The URI Student Affairs app is new, improved and still not working. Image from App Store.

The app now includes health services, parking and housing uses

The University of Rhode Island has recently updated its dining services app with new features that include many more aspects of student affairs. 

The new additions include health and parking aspects, and it offers a way for students to access e-Campus and Sakai right from their smartphone.

The app was originally used as a way to access the menus for the dining halls on campus. Now, the tabs on the front page include “My Dining” followed by “My Health,” “My Parking,” and “My Housing.”

The “My Parking” tab also includes gym information, such as the gym hours and membership services. Students can also purchase a parking permit on the app and pay for or appeal parking tickets. According to Lead Information Technologist Shaun Kavanaugh, who worked on the app, this tab was added just last week.

The “My Housing” tab connects students to services in Housing and Residential Life and provides access to the “My housing” portal.

The new “My Health” tab allows students to look up the hours for health services. Students can also access the patient portal to make an appointment with health services through the app.

“Patient portal is a big recent thing that Health Services] started doing,” explained Pierre St-Germain, director of Dining & Retail Food Services, who worked alongside Kavanaugh on the update. “That is what actually made me start thinking that there had to be a way of maybe incorporating other parts of Student Affairs into our app.”

He said he first came up with the idea after talking with Kavanaugh, and they agreed that it would make sense to make the app more comprehensive. The main goal of the update, according to St-Germain, was accessibility. 

“We just thought since we had something that existed, and sort of a quick information point for students, it would make sense to expand it to all of our Student Affairs,” St-Germain said.

St-Germain also said that while the feedback for the update has been mainly positive, some students were left missing how accessible the dining menus used to be.  

“That’s probably one of the more accessed parts of our app,” he said. “People want to see what’s available at what location, so [we’re] trying to clean that up a bit or make that a little bit more easily seen.”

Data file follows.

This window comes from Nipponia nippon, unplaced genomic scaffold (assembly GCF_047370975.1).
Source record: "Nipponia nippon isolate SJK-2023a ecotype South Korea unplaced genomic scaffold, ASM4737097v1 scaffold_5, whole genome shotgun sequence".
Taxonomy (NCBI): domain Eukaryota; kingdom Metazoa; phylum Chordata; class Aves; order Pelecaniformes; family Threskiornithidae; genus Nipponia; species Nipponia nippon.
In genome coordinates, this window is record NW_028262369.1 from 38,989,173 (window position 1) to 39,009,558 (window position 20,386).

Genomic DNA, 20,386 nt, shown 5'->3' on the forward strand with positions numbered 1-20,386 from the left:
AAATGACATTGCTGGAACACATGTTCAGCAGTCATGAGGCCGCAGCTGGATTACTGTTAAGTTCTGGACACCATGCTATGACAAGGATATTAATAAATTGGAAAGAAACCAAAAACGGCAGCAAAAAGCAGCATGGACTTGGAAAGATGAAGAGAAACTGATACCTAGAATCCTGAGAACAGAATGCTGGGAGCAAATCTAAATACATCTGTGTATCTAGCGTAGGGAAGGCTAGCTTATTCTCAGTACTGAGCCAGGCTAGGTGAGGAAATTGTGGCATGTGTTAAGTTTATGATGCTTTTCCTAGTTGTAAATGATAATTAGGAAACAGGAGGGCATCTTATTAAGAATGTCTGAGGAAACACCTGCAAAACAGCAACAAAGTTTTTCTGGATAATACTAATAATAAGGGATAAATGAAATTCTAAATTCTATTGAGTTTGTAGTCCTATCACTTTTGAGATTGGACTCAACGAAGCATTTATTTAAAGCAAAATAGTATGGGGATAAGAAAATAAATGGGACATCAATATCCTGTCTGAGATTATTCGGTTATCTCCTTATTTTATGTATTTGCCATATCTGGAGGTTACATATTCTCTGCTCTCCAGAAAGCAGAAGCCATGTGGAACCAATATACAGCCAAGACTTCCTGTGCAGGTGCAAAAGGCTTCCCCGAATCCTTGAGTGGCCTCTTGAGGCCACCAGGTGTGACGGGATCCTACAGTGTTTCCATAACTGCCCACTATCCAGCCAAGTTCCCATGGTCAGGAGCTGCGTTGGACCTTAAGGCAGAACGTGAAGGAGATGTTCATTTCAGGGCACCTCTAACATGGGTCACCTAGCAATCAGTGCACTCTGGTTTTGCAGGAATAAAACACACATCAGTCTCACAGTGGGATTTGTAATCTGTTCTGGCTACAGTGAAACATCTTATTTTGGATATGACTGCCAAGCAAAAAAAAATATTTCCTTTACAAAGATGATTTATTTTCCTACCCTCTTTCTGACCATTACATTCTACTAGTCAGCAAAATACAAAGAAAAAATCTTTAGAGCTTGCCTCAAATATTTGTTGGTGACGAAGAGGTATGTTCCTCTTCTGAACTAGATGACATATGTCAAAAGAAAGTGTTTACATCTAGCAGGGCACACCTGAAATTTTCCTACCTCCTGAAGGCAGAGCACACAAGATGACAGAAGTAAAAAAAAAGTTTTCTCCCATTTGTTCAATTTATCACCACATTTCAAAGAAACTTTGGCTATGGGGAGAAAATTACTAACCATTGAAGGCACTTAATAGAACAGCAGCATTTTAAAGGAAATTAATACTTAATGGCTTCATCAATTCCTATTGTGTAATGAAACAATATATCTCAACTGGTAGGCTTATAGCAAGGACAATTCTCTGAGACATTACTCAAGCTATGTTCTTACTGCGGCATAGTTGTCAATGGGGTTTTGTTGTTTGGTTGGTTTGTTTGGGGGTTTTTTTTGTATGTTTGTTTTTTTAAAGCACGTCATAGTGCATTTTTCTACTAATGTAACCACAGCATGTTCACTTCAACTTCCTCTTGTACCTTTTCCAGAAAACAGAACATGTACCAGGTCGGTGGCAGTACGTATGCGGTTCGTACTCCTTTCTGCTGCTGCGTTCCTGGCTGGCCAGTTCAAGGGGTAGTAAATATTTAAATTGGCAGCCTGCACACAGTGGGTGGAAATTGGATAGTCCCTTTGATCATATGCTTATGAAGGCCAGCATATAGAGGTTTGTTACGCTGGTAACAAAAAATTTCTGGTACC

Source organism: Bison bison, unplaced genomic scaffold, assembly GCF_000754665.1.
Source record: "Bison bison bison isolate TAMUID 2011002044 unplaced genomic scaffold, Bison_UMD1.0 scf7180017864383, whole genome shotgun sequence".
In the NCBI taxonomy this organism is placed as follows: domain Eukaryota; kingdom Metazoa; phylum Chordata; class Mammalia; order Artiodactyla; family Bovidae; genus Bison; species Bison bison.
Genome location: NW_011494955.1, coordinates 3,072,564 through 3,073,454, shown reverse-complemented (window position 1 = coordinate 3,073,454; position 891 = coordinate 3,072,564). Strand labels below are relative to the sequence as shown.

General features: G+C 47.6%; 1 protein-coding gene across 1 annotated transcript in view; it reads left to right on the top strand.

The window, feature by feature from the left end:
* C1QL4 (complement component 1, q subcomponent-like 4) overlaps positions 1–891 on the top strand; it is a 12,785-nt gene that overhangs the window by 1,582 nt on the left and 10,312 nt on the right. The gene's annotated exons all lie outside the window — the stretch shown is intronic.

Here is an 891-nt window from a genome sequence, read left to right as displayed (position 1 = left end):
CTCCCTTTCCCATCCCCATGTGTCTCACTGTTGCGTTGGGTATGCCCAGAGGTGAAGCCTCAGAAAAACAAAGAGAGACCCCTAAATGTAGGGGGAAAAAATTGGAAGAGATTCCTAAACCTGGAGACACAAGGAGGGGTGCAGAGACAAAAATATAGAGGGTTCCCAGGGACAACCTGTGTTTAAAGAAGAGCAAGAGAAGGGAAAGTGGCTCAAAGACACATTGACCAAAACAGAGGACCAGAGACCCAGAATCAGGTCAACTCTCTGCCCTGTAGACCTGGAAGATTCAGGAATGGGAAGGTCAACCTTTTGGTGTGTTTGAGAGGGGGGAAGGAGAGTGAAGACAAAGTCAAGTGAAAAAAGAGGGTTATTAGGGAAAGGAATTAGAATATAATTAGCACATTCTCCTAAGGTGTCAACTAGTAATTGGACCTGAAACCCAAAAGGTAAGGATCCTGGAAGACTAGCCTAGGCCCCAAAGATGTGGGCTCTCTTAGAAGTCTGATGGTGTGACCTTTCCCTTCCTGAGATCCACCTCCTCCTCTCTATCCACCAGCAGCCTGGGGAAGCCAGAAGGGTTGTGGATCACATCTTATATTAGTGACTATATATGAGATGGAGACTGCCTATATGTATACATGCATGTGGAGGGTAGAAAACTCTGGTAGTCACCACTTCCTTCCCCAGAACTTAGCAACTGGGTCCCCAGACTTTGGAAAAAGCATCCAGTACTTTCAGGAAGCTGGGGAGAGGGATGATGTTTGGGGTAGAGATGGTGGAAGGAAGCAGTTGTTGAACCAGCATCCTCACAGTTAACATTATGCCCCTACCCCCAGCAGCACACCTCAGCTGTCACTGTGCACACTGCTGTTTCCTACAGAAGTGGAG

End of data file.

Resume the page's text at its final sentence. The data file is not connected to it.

St-Germain said that the timeline for changing this has still yet to be determined. 

“As we started going into it, it’s become a bit of a rabbit hole,” he said. “We’re hoping that we’ll be in a better place with the menuing and all of that for the spring semester.”

St-Germain said students will soon be able to add money to their Ram account via a credit card right on the app, and he hopes that the Counseling Center’s services can eventually be added, as well. A year from now, he hopes that Student Affairs will be working towards combining the larger URI app with this one, which is currently strictly used for Student Affairs.

“A lot of schools and URI will soon be among them, have an app presence,” St-Germain said. “I know that information technology services here on campus has started working towards that end, and when that happens, I’m sure that our app will become just part of a larger URI app, if you will. We’re happy about that.”

In the meantime, Kavanaugh and St-Germain are encouraging students to keep sending their feedback, and they can do so right on the app by clicking the upper right tab and then clicking “contact us.” This sends feedback directly to Kavanaugh’s email.

 “I only think I’ve heard from two or three students, but I try to get back to everybody pretty quickly,” Kavanaugh said. “If they have a question like ‘Where’d this go?’ or ‘Why can’t you do this?’ I’ll try to respond within 24 hours.”